The TouchTone system used a form of in-band signaling, where different frequencies were assigned to each button on the keypad, allowing for dual-tone multi-frequency (DTMF) signaling.

This innovation was not only about improving user experience; it also increased the efficiency and capacity of the telephone network. 

The Evolution from ARPANET to the Internet

In 1968, ARPANET, a research project funded by the U.S. Department of Defense, took foundational steps toward creating the Internet. ARPANET’s development represented the beginning of interconnected computer networks, which enabled various computers to communicate. 

ARPANET's-development
(Source)

This was a significant advancement in the field of computer science and telecommunications, as it introduced the concept of packet switching—a method for efficiently transmitting data over a network. 

This innovation allowed data to be broken down into packets, sent to their destination through various routes, and then restored upon arrival. The successful implementation of ARPANET initiated the process for the global network of networks, known today as the Internet. 

The Internet’s creation provided a new platform for communication, including voice communication, which would later evolve into technologies like VoIP (Voice over Internet Protocol).

The Rise of Time-Sharing Systems in Computing

During the 1970s, alongside the development of the Internet, another significant technological advancement took place with the introduction of time-share computing systems.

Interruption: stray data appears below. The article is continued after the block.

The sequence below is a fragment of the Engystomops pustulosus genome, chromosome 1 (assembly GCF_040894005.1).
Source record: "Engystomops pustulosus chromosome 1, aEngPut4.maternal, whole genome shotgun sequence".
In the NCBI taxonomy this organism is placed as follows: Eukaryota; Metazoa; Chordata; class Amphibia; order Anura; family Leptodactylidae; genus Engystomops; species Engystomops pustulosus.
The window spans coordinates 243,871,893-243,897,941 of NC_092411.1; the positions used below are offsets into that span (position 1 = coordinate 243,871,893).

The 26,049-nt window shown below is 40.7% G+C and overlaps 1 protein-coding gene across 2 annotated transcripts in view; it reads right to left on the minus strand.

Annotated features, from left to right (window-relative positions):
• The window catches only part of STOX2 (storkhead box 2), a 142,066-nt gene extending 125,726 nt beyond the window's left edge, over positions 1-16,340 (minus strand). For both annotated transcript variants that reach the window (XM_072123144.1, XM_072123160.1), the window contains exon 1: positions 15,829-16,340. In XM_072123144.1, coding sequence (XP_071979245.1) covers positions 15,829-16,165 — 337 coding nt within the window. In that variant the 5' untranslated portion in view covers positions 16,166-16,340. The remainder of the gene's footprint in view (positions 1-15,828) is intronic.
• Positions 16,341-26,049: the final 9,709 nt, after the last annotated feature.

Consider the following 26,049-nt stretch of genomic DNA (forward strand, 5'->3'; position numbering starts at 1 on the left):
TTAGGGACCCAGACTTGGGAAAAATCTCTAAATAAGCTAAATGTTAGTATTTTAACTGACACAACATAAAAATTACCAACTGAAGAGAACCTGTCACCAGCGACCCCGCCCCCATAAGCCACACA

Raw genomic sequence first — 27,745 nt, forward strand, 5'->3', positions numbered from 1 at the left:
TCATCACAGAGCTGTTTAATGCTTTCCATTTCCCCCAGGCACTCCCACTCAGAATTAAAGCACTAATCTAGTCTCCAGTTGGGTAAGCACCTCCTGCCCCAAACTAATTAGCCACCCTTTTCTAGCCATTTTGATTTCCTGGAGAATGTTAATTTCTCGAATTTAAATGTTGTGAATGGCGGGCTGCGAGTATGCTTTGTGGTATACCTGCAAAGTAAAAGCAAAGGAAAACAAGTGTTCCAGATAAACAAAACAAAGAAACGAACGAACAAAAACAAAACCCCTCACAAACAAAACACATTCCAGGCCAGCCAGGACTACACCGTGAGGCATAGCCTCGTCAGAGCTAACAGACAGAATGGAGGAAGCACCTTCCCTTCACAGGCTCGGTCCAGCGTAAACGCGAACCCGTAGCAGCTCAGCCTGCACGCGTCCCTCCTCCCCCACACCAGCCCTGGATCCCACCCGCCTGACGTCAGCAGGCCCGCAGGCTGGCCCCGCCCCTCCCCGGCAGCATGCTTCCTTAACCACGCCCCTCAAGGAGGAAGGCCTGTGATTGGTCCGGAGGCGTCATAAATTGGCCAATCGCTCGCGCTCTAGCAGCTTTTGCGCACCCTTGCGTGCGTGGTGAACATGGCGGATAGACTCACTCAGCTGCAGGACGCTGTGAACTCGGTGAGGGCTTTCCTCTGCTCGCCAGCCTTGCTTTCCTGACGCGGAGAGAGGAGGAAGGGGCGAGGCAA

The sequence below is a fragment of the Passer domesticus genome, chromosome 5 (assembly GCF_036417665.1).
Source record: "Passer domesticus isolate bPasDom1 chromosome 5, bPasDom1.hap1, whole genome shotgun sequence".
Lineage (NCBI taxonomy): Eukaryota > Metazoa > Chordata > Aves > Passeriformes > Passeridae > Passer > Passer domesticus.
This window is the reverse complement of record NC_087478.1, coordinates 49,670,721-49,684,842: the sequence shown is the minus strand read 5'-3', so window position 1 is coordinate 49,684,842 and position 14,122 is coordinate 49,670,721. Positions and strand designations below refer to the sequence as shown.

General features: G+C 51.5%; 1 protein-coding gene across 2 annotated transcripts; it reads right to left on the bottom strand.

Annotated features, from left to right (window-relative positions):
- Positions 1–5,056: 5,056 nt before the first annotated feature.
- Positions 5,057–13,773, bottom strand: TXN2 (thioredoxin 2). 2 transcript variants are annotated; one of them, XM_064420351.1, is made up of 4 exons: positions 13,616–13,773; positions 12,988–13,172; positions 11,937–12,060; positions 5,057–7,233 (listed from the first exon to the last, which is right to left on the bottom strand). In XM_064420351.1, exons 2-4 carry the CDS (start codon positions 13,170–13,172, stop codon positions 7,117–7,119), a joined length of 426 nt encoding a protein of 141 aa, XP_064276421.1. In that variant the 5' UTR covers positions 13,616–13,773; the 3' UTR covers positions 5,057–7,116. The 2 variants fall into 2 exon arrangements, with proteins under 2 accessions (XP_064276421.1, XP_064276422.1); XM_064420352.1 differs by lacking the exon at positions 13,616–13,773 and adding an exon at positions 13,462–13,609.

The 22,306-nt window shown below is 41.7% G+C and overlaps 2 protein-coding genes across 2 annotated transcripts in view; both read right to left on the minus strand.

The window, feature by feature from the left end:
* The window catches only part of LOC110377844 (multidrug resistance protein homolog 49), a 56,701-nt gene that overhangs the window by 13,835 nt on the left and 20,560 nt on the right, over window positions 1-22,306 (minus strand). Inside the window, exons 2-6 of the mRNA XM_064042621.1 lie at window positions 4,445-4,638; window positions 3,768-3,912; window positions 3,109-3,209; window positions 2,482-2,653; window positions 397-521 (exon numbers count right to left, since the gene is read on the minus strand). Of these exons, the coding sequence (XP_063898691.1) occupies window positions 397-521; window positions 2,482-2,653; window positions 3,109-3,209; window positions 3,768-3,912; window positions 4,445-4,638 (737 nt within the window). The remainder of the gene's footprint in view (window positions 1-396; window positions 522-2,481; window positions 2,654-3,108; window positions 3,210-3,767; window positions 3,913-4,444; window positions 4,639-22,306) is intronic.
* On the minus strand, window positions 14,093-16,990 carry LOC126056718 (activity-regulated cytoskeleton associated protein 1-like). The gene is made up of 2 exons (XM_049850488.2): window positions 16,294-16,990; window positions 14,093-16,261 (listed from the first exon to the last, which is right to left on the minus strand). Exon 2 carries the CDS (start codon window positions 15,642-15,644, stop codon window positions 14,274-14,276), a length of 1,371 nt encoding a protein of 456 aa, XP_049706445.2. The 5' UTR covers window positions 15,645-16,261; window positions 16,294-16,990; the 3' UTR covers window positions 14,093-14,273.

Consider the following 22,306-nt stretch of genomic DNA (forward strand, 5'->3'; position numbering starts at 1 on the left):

This revolutionary concept transformed the way computing was conducted, allowing users to utilize a single computer system at the same time but from various terminals. 

Time-sharing systems were designed to optimize the use of mainframe computers, which were expensive and not widely accessible at the time.

By allowing multiple tasks to be processed in an overlapping mode, time-sharing maximized efficiency and significantly reduced the cost and physical space requirements previously associated with computer usage.

This development played a crucial role in making computing resources more accessible to universities, research institutions, and businesses, developing an environment of increased collaboration, innovation, and productivity. 

Introduction of VoIP Protocols

In 1972, Dr. Vint Cerf contributed to the field of digital communication by inventing the Transmission Control Protocol/Internet Protocol (TCP/IP), which would become the foundational protocol for VoIP technologies and Internet connectivity.

The Transmission Control Protocol/Internet Protocol (TCP/IP) plays a pivotal role in ensuring the reliable, sequential, and error-free exchange of data streams between applications on different devices connected through the Internet. 

By standardizing how data is exchanged over the Internet, TCP/IP enabled the creation of a globally interconnected network of computers, —essentially, the internet as we know it today. 

The protocol set was divided into two layers: TCP, which segments a message or file into smaller packets for transmission and reassembles them at the destination, and IP, which directs each packet to its correct destination by tagging it with a destination address.